I’m procrastinating. Again, I know what I have to do (oh, and I get to introduce another character, yay), but I’m just a little bit…not motivated. I hoped I could finish my draft in april. But I spoke with a Chemist this week to clear up some of the science-stuff in my book. I learned that a quick and even a not so quick Wikipedia check isn’t going to do the trick if you have no idea what you’re writing about. (Well, I kind of knew that before, since it was the reason for speaking with my Chemist in the first place). Real people explain a lot more a lot better than even the most exhaustive research can do.
But now I know I have to change another large chunk of text. Which is good, really, because I felt that particular strand of my story being a bit thin and shallow and altoghether insufficient. And that talk gave me lots of fresh ideas and input and helped me to give my story more believeability and stability. But right now I’m too sluggish to get it done.
I still could finish this draft in april. I really could. I probably should. Guess I’m riding the downward slope again.
Ok. So, I had a rather hard day yesterday. There was this scene that I had to write, and honestly, I never felt that much anxiety (yeah, it was that “go where it hurts” thing again). I sat there, shaking, sweating, lightheaded. I did everything NOT to write that scene. I emailed every single friend and checked every five minutes if they answered already. I strolled around tumblr, twitter and facebook. I came THIS close to cleaning my kitchen. But finally, I wrote it out of the way.
It was a lot like giving birth. And if you’re sensible or easily grossed out, you should read no further.
Being close to due-date or already past due-date, is terrible. You know it has to happen. There is this person inside you that has to get out.
Of course you could take the “easy” road. My firstborn was a medically induced c-section, but there went something wrong. For months I was in terrible pain. (Well, at this point, my analogy fails a bit…)
I decided to give birth to my second baby at home. I didn’t want to go to the hospital and risk a second c-section. Well, of course, there were problems. The contractions didn’t get stronger, and after two days, when they finally DID get serious, the cervix didn’t open. Try not to press, if everything your body wants to do is press that thing out! (That’s why, after two deliveries, I decided that there’s no possible way for my to get another child)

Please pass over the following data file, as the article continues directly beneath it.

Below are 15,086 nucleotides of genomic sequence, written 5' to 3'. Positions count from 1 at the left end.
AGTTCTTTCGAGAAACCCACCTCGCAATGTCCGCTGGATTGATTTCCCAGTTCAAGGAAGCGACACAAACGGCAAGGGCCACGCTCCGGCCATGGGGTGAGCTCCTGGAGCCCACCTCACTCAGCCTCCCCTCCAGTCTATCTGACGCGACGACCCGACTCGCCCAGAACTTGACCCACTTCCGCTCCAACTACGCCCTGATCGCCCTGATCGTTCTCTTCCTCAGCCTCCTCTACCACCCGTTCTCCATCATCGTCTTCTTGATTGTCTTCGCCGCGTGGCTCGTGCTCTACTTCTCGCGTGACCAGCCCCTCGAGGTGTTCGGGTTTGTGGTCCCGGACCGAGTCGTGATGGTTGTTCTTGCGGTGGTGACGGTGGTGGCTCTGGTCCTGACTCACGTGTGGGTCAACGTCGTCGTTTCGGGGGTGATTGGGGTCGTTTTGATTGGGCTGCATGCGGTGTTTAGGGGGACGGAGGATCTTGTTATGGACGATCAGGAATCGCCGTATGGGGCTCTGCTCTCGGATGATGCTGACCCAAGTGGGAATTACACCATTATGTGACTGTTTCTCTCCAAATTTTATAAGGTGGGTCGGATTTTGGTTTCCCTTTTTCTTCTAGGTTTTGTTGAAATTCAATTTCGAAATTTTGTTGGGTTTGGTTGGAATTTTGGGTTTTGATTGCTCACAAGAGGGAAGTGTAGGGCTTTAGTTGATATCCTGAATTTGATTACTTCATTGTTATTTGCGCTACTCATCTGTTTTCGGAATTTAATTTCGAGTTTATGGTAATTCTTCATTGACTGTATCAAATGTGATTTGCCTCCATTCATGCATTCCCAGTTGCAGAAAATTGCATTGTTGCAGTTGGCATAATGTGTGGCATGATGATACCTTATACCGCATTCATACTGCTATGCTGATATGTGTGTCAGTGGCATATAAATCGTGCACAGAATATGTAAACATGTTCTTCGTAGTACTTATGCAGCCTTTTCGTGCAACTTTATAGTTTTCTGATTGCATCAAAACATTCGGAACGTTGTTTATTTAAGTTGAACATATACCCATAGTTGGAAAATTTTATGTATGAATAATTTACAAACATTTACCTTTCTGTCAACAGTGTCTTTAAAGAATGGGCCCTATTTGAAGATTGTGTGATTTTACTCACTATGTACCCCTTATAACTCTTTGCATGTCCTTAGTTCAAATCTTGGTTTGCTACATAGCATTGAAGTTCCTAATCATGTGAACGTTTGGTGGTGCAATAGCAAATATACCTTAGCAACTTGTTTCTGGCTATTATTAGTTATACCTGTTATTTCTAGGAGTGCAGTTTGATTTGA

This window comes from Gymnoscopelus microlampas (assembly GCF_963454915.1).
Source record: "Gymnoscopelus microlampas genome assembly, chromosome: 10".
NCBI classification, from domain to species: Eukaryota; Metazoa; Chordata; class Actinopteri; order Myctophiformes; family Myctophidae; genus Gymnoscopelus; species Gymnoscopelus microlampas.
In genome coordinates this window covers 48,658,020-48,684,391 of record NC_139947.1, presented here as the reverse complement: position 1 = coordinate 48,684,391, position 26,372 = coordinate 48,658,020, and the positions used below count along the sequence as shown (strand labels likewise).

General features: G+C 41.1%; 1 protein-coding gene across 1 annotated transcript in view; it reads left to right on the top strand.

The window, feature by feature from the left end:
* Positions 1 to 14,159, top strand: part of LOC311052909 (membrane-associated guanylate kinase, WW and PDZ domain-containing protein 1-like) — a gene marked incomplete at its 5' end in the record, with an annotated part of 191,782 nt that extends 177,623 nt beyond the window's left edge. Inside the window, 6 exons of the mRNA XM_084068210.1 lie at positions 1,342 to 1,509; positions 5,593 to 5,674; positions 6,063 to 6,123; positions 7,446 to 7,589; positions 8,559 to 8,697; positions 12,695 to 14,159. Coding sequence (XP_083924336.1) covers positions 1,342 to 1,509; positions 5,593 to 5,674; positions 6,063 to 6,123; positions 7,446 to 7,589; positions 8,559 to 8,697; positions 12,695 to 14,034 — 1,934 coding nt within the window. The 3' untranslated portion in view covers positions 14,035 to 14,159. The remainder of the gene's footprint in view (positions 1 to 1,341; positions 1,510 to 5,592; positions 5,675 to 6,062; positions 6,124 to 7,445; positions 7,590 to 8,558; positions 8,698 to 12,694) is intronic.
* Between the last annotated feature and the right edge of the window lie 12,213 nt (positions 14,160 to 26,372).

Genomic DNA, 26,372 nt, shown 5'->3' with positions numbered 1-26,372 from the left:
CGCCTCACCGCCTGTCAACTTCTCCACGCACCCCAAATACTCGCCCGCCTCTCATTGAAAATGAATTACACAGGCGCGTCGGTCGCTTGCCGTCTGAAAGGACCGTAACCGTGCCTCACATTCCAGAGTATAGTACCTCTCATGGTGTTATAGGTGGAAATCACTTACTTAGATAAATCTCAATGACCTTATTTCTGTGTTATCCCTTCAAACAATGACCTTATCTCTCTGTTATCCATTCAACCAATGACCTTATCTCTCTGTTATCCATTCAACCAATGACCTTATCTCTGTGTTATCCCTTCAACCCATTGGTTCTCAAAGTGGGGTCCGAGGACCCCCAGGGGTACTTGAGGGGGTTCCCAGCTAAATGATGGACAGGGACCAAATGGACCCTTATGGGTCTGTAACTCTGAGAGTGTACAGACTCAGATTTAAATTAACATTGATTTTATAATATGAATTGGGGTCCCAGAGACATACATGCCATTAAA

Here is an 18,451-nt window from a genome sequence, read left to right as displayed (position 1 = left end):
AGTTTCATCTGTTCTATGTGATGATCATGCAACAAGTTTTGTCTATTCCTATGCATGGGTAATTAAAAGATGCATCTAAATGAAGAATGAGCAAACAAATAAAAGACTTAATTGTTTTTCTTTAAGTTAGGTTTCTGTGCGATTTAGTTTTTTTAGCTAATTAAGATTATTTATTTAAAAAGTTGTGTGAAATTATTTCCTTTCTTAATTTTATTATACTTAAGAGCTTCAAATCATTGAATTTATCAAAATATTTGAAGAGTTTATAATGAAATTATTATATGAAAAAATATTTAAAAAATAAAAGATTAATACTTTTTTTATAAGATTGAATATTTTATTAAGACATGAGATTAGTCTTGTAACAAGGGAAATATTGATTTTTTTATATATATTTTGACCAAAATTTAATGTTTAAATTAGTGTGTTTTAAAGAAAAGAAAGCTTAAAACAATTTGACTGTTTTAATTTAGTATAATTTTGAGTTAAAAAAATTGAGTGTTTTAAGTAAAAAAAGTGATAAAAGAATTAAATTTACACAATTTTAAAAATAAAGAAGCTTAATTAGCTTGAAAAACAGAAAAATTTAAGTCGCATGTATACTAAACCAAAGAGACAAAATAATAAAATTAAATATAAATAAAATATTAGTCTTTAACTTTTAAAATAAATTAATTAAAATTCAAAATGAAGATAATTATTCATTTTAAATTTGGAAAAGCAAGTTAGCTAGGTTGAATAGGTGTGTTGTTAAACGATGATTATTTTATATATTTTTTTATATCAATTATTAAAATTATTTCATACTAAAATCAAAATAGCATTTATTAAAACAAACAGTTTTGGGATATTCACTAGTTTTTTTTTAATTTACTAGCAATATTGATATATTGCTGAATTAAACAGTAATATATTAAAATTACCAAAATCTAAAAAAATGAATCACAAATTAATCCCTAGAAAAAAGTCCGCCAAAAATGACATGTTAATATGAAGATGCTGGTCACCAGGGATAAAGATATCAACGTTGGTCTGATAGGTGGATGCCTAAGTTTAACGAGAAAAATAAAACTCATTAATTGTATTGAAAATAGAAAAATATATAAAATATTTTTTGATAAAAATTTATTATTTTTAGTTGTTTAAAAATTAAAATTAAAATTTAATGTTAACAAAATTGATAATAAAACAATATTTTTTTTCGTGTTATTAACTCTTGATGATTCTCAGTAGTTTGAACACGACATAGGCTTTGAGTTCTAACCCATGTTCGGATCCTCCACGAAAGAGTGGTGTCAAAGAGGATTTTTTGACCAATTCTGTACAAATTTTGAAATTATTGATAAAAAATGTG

Afterwards, you forget. The body doesn’t remember pain. And the moment you’re child opens her eyes, blinks and looks at you in wonder is the moment you ask yourself, how it is possible to hold something so perfect, so beautiful in your hands.
With writing, it’s similar. Not the pain, of course. In its pain, giving birth is excruciatingly unique and beyond comparison. But the time before. It starts with light contractions, slowly building up to the point of no return. The point where you feel like you’re getting ripped apart. It has to get out, whether it is writing or a child. You may be afraid, anxious, nervous, but if it is something you want to, you have to write – or something you want to do or ANYTHING – then there is no way to avoid it, unless you want it to eat you from inside.
A friend of mine – a writer – told me, he never experienced such profoundly unsettling writing-moments. Perhaps it was the theme of the scene that made it so difficult for me.
But perhaps it’s me. I’m not an esoteric, and can be quiet rational and grounded. But I tend to feel everything in a more or less excessive way – everything fictional at least. My first till third undying loves were fictional characters, and I still fall easily in love with fictional characters, sometimes even my own. Not so easily with real persons. But someone (who is a shrink, but not mine) told me, that this overly excessive character trait is part of my writer identity and gives me the ability to tell those stories…To fall in love easily, to be easily engaged in fiction. Watch me obsess over my favourite tv show or book – you’d think me a teenager.
However. Now that this scene is out of the way, I’m feeling better. Partly. Part of me wants to go back and feel it again. Not the pain, be it child-bearing-pain or otherwise. But that moment right after. When you hold it (whatever IT is) between the palms of your hands, your sun, your moon, your galaxy, and you realize you’re all dust from the same stars. And you never loved something so thoroughly and absolute.
(Just to be clear, I’m NOT saying that writing SHOULD be this mystical thing, and if it’s not, it’s not real writing. No. (That would be really dumbass of me). I’m just saying it CAN be this way, and if it is, you should treasure those moments. They don’t come easily and they don’t come often. They’re the unicorns of your writing life, but it’s so worth it to endure.)